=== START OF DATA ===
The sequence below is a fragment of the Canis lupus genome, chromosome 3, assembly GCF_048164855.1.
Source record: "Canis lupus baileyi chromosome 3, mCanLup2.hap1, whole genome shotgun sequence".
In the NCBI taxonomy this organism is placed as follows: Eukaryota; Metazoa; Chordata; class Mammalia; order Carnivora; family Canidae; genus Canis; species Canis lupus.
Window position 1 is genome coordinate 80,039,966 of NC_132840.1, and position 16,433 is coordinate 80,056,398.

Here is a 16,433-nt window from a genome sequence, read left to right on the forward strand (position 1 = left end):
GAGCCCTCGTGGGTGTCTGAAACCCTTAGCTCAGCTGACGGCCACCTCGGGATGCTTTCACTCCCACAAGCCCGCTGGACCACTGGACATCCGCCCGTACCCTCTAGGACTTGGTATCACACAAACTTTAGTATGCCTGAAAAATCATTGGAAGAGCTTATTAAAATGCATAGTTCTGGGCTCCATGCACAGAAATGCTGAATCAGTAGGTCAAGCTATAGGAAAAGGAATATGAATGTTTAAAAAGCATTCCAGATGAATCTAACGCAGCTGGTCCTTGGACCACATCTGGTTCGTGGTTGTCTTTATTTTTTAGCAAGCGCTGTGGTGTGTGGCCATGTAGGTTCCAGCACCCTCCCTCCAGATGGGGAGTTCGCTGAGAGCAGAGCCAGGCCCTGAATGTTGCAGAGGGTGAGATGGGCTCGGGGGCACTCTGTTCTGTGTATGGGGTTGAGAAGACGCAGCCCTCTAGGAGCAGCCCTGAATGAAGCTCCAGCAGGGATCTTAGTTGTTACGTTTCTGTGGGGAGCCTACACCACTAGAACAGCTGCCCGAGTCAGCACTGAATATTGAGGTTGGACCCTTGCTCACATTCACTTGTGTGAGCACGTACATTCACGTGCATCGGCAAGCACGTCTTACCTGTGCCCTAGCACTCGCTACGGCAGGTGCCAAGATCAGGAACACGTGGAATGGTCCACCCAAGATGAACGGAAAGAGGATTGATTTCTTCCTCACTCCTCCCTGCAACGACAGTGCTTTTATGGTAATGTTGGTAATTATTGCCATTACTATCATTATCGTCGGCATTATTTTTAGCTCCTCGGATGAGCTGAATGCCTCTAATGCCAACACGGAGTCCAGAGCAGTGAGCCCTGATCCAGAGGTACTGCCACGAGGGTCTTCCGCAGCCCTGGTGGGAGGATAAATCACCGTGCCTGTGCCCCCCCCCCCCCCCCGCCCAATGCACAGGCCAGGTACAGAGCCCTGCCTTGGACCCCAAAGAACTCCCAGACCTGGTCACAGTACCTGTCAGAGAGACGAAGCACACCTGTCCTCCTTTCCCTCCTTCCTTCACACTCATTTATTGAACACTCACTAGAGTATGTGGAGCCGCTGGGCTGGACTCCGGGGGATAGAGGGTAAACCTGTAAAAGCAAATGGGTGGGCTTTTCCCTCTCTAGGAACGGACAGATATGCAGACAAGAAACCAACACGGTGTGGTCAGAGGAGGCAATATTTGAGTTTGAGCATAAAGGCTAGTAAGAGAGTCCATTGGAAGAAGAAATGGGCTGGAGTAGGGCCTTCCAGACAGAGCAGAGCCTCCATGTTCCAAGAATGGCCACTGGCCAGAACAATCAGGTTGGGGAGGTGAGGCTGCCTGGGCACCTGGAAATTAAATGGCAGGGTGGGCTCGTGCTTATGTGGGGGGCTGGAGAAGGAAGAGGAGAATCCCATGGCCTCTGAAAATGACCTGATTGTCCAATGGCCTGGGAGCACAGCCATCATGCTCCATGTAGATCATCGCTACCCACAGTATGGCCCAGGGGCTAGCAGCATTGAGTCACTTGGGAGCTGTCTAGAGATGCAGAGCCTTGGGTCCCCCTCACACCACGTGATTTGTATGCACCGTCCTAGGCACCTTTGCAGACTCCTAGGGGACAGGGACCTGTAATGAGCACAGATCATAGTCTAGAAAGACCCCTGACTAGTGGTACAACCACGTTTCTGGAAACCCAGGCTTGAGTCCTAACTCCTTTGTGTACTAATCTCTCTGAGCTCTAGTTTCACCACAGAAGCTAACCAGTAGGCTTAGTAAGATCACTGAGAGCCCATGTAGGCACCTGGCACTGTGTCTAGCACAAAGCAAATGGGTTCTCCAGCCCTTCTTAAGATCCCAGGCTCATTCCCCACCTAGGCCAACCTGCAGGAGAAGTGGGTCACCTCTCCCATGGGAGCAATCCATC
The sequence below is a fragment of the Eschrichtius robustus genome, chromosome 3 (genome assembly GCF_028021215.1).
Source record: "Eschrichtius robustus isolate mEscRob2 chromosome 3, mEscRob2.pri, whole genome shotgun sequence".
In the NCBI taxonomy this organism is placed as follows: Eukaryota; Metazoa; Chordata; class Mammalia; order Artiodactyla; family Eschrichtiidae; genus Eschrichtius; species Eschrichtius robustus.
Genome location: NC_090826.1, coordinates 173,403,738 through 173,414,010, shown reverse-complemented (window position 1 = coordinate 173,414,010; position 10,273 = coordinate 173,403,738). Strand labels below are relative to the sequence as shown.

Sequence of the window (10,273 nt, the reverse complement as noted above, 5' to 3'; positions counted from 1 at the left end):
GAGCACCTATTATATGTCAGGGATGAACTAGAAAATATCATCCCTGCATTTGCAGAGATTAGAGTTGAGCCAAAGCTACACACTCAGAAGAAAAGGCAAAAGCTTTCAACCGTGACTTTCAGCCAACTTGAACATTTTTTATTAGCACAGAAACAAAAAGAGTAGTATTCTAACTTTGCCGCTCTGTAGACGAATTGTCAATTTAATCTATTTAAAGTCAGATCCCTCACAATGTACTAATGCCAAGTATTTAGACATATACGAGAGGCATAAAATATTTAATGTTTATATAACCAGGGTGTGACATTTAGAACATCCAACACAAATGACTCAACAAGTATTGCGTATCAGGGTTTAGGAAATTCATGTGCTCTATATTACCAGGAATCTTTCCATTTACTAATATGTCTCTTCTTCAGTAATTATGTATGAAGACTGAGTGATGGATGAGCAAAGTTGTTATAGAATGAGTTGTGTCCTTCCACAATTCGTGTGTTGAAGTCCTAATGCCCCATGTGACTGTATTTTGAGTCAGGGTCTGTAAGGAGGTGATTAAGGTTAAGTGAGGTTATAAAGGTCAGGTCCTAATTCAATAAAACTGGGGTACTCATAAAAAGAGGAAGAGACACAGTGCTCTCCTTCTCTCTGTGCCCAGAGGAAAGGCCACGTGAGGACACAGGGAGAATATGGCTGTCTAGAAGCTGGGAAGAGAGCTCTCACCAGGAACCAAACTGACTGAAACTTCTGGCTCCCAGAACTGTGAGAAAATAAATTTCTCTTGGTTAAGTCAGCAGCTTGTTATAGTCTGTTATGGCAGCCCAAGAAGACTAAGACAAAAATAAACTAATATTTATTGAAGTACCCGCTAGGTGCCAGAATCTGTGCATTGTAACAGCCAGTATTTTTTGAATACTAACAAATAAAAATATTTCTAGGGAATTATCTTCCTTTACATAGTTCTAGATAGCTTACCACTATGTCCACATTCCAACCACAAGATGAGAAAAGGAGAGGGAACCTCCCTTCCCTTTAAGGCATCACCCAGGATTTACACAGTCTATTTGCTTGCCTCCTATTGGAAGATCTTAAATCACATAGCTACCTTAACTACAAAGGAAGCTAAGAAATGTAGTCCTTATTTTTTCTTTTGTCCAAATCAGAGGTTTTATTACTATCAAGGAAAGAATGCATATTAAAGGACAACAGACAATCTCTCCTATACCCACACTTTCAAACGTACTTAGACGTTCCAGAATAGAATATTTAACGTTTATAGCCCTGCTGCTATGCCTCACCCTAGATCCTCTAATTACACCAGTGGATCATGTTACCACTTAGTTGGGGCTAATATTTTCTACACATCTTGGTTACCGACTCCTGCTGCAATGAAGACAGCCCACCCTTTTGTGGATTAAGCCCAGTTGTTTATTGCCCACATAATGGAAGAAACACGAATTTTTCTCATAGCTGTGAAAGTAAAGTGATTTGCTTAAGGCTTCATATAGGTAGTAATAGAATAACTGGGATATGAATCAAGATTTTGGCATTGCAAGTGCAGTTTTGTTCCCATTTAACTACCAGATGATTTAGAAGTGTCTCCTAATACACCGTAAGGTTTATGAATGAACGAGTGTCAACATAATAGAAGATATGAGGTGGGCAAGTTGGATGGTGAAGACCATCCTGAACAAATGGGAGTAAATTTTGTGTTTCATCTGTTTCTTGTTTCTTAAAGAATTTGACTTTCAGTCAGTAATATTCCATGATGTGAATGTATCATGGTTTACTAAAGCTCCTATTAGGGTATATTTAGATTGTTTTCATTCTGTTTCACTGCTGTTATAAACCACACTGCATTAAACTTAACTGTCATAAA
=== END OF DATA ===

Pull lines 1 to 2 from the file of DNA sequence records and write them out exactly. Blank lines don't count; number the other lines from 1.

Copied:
The sequence below is a fragment of the Canis lupus genome, chromosome 3, assembly GCF_048164855.1.
Source record: "Canis lupus baileyi chromosome 3, mCanLup2.hap1, whole genome shotgun sequence".